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Monday, September 25th 2006

The Most Hated Entity In Healthcare?

Why do opinions of physicians remain high (in polls that is) despite a crumbling health care system? Because insurance companies can shoulder the burden of scorn. Managed Care Matters goes over a recent crop of retroactive denial of coverage.

He links to a case where the state of California has smacked Blue Cross with a large fine for such a manuever.

In the first sanction of its kind, California’s top HMO regulator fined Blue Cross on Thursday for illegally canceling a woman’s medical policy because she did not disclose corrective surgery she had 23 years earlier.

The $200,000 fine might not be the last resulting from the state’s investigation of allegations that insurers dump sick policyholders to avoid paying claims, said Cindy Ehnes, director of the Department of Managed Health Care.

“This is the first penalty in an ongoing investigation in which the [department] is still assessing the full extent of harm to consumers,” Ehnes said at a news conference in Sacramento.

She said she considered the fine “a very significant step to protect consumers from illegal rescissions of their health coverage.”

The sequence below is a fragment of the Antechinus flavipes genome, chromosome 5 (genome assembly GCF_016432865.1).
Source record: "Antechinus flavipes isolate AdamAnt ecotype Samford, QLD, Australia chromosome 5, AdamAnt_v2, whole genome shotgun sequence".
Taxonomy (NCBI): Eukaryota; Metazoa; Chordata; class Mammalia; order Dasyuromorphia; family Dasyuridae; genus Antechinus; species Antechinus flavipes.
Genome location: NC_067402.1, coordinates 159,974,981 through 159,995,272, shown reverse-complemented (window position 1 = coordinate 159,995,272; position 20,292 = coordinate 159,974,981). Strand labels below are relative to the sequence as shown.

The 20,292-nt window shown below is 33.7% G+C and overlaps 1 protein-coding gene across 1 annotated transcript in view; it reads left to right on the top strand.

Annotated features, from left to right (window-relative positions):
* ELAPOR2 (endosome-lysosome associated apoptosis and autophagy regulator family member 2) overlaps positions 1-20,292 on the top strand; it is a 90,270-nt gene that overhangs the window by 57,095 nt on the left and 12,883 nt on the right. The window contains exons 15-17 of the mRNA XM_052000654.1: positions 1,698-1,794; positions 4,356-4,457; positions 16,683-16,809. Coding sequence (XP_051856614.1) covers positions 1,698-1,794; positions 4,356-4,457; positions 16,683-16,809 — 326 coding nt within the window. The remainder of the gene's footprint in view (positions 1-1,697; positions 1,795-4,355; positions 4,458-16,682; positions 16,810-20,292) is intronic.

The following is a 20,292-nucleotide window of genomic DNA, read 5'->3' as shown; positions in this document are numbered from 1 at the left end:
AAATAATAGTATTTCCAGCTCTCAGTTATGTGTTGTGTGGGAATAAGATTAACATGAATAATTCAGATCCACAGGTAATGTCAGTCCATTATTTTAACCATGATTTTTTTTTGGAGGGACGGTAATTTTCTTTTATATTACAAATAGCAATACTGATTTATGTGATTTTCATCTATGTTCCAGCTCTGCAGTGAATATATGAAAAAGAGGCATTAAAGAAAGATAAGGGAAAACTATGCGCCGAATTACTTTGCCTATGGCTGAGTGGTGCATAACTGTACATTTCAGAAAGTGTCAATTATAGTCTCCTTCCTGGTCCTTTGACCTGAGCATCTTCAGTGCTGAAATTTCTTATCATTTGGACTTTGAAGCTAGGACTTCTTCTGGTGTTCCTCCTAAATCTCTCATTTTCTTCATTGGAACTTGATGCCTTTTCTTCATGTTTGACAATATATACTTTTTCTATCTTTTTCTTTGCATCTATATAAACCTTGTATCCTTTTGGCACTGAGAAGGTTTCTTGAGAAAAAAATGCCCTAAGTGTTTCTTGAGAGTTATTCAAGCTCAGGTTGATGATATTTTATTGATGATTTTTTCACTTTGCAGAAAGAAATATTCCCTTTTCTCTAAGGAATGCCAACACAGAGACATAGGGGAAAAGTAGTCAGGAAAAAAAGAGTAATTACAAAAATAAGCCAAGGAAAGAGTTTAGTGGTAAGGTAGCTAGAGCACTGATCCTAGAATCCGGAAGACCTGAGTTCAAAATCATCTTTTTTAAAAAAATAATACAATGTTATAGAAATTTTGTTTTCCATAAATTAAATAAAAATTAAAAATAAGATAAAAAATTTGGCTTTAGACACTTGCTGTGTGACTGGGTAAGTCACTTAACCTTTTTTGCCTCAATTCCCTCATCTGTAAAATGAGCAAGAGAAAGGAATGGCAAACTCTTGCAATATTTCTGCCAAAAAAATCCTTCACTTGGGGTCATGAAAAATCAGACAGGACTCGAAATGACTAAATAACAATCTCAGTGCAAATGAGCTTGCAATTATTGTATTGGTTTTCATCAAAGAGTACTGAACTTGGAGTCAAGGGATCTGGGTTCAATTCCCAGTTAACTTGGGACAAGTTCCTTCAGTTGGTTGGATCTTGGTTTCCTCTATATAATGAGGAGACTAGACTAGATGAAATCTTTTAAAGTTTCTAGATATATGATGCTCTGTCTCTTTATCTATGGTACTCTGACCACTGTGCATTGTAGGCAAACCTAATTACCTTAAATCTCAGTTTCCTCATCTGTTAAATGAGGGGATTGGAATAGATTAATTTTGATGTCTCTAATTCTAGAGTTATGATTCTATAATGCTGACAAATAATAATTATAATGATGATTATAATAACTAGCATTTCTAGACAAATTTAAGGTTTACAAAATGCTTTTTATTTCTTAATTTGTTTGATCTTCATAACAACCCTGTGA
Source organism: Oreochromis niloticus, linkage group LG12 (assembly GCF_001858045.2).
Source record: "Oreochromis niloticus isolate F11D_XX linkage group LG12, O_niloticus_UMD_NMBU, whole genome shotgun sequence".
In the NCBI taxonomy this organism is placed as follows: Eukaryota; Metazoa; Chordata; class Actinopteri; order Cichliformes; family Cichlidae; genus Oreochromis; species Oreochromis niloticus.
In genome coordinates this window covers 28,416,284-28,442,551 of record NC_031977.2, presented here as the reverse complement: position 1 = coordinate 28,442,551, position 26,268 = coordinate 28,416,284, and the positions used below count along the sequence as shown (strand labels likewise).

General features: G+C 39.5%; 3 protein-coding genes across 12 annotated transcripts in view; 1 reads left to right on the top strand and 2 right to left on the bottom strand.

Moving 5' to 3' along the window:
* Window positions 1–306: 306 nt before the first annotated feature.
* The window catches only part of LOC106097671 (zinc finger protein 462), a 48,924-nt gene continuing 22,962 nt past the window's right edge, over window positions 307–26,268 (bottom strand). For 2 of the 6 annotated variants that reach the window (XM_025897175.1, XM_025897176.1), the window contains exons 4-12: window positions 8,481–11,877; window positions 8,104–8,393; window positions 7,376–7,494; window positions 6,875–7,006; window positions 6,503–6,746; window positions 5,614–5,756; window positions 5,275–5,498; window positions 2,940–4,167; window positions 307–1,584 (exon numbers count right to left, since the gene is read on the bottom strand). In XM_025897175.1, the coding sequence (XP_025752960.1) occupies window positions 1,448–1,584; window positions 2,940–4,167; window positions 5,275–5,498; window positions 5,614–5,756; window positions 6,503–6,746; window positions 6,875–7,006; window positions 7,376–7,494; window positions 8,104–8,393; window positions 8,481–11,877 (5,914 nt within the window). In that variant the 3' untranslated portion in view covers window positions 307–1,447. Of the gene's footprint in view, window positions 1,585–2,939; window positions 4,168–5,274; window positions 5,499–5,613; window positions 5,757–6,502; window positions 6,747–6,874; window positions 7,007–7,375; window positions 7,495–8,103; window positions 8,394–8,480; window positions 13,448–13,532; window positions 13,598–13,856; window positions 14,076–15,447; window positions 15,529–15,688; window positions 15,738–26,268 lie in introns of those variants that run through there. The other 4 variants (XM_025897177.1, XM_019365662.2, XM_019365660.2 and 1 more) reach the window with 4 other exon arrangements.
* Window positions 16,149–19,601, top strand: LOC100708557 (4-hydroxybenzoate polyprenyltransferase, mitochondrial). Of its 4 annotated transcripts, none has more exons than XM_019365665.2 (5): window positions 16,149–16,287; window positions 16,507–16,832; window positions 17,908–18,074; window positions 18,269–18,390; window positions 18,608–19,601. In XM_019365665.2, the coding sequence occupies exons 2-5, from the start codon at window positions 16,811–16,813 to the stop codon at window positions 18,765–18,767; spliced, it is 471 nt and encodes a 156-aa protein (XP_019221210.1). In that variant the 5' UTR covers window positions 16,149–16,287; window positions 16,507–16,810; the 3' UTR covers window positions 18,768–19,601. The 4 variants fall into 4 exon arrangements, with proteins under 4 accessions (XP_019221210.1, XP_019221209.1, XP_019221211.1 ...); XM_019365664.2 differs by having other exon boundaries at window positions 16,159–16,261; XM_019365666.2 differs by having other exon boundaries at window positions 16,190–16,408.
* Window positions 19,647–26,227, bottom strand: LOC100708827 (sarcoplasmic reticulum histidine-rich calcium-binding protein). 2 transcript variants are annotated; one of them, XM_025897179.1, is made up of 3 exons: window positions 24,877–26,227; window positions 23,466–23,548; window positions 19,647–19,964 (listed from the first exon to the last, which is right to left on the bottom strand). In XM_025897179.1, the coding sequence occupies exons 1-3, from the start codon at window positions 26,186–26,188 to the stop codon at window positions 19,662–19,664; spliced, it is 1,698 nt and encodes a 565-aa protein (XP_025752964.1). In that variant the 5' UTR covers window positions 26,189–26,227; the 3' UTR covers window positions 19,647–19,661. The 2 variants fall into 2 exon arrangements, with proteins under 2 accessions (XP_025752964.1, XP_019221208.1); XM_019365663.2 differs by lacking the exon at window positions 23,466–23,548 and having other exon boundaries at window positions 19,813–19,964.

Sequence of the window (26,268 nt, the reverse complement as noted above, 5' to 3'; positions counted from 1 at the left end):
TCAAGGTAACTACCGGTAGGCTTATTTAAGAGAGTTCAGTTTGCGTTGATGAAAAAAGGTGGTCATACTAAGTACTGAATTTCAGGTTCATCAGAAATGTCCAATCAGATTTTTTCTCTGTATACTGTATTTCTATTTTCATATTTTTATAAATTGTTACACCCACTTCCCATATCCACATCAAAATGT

The fine comes in the wake of scores of lawsuits filed in California in recent months by consumers. They say they were stuck with medical bills after insurers canceled them for making innocent mistakes on their applications or for leaving out health history details the individuals viewed as insignificant or irrelevant.

They also allege that insurers use applications that are confusing by design to trap consumers into making mistakes that can later be used against them.

Anthony Wright, executive director of Health Access California, a statewide healthcare consumer coalition, said the fine was not enough, “given the extent of insurers’ dumping patients simply because they use their health insurance.”

“Blue Cross must end its ‘use it and lose it’ policy,” he said. “Patients need to know that their coverage will be there when they need it and not taken away at exactly the time they need care.”

Claremont lawyer William Shernoff, who represents about 100 consumers who have been canceled by Blue Cross and other insurers, said he was underwhelmed by the size of the fine but pleased that regulators were investigating “because it’s been going on for a long, long time.”

The problem involves individual health insurance, the type people buy for themselves because they are self-employed or work for companies that do not offer health benefits. More than 2 million Californians have individual policies, about half of them from Blue Cross. Unlike with many group policies, insurers can decline to cover or can charge higher premiums for individual policies based on preexisting conditions.

Blue Cross and other insurers maintain that they have a legal right to cancel such health policies if they find that a consumer omitted information about his or her health history from an application for coverage — whether the omission was intentional or an innocent mistake.

Yet another problem when employers don’t provide insurance.